Mass layoffs in November 2011
December 28, 2011
The number of mass layoff events in November was 1,393, not seasonally adjusted, resulting in 127,750 initial claims for unemployment insurance. Thirteen of the 19 major industry sectors in the private economy reported over-the-year decreases in average weekly initial claims, with the largest decreases occurring in information, construction, and administrative and waste services.
In November 2011, the industry with the largest number of private nonfarm initial claims was highway, street, and bridge construction, 9,355 initial claims. In November 2001, highway, street, and bridge construction had 14,641 claims, the largest number of initial claims in any November for this industry.
There were 8,767 initial claims in temporary help services in November 2011. The November peak number of initial claims in temporary help services was 19,023 initial claims in 2000.
Automobile manufacturing had 3,074 initial claims in Novembe 2011; this industry’s November peak was 8,416 initial claims in 2007.
These data are from the Mass Layoff Statistics (MLS) program. For more information, see "Mass Layoffs — November 2011" (HTML) (PDF), news release USDL-11-1779. Each mass layoff involved at least 50 workers from a single employer.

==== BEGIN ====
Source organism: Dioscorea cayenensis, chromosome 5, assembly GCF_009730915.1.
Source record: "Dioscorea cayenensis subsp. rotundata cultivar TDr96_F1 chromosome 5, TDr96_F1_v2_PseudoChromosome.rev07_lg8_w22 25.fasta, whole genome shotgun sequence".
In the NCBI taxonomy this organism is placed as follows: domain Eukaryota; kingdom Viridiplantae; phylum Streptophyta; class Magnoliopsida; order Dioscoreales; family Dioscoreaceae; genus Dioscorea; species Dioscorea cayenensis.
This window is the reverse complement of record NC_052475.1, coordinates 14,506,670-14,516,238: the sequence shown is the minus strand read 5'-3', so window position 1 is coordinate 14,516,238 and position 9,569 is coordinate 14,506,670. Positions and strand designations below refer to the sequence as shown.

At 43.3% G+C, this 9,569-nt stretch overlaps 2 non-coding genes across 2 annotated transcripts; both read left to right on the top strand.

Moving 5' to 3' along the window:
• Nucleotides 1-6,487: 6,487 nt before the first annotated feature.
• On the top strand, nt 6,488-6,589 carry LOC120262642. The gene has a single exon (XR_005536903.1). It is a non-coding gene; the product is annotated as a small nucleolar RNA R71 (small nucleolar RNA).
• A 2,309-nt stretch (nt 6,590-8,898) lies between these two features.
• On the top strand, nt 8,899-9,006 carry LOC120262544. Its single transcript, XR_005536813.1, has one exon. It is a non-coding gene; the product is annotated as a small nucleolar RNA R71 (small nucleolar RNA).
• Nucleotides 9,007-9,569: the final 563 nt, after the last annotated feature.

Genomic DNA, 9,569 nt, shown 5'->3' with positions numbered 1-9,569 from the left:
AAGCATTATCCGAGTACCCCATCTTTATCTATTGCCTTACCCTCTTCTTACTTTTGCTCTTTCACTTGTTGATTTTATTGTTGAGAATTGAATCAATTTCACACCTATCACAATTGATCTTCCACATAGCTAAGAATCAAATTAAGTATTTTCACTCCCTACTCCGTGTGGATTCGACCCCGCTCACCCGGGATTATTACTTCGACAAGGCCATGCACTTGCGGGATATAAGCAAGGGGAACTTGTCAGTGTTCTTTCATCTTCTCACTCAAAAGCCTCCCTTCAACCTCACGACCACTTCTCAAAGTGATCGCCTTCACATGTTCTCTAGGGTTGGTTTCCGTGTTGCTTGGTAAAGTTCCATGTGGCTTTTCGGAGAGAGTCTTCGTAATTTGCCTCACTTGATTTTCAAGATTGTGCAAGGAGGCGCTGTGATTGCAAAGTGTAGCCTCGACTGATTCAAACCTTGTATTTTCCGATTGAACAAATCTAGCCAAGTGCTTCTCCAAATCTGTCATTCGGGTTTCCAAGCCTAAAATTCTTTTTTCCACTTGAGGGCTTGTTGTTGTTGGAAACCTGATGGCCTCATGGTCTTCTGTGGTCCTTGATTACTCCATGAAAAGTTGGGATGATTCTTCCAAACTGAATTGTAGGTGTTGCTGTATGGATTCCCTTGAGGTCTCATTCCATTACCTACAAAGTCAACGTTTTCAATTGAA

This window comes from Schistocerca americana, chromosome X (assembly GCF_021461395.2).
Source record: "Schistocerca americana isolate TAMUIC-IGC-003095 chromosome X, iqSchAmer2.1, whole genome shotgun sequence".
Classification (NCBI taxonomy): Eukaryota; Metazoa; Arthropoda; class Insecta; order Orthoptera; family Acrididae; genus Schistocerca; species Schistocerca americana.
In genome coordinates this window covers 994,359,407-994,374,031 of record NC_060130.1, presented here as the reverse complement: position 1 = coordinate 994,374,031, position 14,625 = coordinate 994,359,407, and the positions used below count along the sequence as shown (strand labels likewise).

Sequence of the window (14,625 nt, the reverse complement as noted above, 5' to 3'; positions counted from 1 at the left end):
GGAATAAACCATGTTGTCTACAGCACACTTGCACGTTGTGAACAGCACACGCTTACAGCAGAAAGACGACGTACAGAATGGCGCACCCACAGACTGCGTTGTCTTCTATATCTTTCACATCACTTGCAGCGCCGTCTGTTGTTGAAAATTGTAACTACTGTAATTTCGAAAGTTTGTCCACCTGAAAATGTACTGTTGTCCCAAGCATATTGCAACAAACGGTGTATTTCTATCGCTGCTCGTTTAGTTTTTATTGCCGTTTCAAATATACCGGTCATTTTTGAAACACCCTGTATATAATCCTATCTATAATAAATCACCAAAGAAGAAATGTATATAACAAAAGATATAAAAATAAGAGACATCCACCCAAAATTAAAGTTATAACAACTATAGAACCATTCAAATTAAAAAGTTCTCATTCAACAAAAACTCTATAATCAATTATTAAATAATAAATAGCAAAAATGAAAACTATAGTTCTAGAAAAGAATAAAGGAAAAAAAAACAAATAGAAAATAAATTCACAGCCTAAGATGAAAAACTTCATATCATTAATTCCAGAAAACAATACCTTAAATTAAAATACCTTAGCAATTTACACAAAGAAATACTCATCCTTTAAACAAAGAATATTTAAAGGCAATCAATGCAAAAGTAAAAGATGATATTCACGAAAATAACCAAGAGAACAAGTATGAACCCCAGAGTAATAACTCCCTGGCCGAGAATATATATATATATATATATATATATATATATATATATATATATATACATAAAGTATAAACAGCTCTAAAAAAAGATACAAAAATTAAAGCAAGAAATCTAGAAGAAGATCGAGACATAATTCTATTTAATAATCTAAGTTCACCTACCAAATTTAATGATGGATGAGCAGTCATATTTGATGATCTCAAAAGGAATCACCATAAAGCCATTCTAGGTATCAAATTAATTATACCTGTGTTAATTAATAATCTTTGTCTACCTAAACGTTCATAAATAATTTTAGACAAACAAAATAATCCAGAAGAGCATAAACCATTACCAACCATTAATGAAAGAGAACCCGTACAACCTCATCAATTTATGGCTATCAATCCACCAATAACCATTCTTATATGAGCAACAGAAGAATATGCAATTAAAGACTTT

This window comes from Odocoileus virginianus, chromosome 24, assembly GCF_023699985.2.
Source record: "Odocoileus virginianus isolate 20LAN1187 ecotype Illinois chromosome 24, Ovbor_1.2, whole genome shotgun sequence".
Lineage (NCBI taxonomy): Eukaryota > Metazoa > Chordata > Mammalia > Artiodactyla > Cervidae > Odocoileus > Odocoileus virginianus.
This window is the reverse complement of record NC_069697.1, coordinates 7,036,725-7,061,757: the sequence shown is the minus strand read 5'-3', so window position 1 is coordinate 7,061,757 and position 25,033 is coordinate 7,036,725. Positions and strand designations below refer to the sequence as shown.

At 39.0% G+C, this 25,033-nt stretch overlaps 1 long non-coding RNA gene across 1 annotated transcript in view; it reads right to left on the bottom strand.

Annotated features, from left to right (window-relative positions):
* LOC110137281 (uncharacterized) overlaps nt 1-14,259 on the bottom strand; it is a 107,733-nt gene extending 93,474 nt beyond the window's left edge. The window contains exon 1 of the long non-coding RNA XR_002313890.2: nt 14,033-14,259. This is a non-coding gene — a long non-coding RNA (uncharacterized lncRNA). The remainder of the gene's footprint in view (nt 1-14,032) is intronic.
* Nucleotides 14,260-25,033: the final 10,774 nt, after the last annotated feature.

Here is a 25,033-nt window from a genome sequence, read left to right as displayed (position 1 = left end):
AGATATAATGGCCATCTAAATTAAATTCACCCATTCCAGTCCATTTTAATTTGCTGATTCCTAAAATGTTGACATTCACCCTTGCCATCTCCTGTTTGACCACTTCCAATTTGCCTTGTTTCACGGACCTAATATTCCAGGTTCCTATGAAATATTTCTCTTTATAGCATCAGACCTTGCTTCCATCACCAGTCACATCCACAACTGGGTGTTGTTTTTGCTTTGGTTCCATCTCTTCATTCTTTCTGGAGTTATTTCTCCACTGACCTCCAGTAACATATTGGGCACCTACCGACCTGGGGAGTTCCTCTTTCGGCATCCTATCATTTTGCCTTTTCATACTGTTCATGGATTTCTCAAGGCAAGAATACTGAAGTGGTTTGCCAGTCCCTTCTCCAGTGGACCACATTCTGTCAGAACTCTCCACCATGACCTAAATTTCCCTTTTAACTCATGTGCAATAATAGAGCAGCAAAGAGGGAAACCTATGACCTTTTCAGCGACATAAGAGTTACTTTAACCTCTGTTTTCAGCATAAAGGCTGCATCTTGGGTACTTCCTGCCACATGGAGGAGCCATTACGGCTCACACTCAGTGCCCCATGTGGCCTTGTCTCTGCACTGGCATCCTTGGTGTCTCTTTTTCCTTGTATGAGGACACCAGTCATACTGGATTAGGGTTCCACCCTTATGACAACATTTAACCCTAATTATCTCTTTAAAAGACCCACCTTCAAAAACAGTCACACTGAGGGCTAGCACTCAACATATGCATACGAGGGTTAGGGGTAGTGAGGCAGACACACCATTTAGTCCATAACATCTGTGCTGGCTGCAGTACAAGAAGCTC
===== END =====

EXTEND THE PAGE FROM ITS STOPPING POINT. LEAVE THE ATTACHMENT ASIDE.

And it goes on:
Bureau of Labor Statistics, U.S. Department of Labor, The Economics Daily, Mass layoffs in November 2011 on the Internet at https://www.bls.gov/opub/ted/2011/ted_20111228.htm (visited January 23, 2020).
Recent editions of Spotlight on Statistics
- A look at employment and wages in U.S. establishments with foreign ownership
Examines employment and wages in U.S. establishments that have at least one foreign owner with at least 10 percent ownership.
- 25 years of Worker Injury, Illness, and Fatality Case Data
Examines detailed historical data on work-related injuries, illnesses, and fatal injuries.
- Occupational employment projections through the perspective of education and training
Examines employment, projected employment growth, and wages for occupations with different education and training requirements.
- Workers in Alternative Employment Arrangements
A look at independent contractors, on-call workers, temporary help agency workers, and workers provided by contract firms.